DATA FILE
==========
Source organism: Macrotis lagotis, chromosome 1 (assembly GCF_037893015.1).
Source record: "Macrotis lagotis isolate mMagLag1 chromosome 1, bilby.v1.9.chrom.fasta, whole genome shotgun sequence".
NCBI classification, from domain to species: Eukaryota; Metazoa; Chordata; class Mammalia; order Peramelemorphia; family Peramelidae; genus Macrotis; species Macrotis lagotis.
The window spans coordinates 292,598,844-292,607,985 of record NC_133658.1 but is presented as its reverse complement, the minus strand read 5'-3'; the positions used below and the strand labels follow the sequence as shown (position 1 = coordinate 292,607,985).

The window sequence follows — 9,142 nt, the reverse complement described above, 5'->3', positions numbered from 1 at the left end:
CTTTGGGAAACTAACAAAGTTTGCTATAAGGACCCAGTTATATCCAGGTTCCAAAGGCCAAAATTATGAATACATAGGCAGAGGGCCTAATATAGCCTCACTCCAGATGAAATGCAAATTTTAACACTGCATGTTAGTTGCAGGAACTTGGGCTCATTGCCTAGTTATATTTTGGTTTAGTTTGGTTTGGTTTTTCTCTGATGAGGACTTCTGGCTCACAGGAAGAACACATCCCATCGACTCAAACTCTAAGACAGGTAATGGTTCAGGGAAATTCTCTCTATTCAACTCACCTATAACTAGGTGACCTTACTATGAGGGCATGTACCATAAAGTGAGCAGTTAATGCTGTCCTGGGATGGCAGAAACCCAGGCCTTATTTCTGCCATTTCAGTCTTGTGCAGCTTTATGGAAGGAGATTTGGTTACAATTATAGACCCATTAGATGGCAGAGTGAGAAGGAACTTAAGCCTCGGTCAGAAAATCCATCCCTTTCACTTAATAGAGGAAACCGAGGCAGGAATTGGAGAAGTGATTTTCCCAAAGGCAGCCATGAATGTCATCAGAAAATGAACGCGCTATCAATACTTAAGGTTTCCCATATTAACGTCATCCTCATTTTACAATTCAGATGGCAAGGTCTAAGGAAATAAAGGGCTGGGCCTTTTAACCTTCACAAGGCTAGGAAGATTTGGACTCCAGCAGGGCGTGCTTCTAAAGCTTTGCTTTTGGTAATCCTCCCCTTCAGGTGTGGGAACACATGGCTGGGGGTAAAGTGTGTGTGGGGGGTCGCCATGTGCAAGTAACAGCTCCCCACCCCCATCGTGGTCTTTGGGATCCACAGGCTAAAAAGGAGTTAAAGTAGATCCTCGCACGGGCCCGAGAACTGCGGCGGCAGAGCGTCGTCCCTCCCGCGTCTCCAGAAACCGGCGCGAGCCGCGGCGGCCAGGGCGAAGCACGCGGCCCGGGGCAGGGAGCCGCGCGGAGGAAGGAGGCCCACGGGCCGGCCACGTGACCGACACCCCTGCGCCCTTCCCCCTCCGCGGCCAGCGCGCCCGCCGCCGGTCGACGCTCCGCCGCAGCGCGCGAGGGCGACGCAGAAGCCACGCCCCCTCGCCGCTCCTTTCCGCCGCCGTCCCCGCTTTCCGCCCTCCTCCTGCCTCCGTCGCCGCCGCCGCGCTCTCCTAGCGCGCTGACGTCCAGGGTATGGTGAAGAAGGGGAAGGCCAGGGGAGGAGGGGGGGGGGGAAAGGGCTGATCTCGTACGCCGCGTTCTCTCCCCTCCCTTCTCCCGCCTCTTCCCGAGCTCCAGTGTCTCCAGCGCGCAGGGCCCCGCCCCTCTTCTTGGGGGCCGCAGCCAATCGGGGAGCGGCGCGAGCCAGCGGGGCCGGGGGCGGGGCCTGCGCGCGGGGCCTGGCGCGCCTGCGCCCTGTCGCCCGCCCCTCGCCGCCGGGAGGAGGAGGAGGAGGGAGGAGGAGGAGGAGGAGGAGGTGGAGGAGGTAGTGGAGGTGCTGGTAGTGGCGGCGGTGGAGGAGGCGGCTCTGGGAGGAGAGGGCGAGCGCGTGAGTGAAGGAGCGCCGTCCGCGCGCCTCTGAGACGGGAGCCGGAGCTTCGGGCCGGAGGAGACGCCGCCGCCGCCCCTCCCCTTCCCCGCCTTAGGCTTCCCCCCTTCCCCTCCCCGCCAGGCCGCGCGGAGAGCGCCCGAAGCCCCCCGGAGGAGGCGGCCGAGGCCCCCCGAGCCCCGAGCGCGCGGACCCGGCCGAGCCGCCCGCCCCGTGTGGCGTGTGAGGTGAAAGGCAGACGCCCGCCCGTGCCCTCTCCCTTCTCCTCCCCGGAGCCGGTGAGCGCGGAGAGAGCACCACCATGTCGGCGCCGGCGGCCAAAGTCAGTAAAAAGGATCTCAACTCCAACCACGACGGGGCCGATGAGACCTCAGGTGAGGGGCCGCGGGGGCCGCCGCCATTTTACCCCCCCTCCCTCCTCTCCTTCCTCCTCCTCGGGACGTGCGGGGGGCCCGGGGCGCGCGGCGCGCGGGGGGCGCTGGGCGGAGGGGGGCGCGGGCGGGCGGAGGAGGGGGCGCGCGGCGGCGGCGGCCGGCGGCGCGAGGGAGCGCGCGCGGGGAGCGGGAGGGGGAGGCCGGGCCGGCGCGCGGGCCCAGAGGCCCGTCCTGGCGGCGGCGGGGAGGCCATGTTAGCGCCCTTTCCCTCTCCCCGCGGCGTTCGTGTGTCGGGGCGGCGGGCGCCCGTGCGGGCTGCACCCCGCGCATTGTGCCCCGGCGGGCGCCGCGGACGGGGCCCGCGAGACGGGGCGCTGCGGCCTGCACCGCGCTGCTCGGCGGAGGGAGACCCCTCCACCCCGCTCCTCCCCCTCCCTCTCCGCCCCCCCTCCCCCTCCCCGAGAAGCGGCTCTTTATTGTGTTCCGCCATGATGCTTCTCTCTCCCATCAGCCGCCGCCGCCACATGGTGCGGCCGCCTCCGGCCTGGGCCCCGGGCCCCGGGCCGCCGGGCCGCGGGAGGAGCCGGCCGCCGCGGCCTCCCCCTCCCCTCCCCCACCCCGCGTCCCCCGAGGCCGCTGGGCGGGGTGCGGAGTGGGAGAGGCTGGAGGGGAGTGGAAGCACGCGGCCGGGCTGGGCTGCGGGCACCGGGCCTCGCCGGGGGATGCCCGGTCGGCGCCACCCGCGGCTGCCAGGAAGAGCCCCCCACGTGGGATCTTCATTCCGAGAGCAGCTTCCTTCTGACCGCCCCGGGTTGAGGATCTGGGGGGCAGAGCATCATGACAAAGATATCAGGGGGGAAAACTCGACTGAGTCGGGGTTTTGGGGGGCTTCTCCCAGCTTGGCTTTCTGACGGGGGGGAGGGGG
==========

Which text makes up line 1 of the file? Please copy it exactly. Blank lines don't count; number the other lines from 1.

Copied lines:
Source organism: Macrotis lagotis, chromosome 1 (assembly GCF_037893015.1).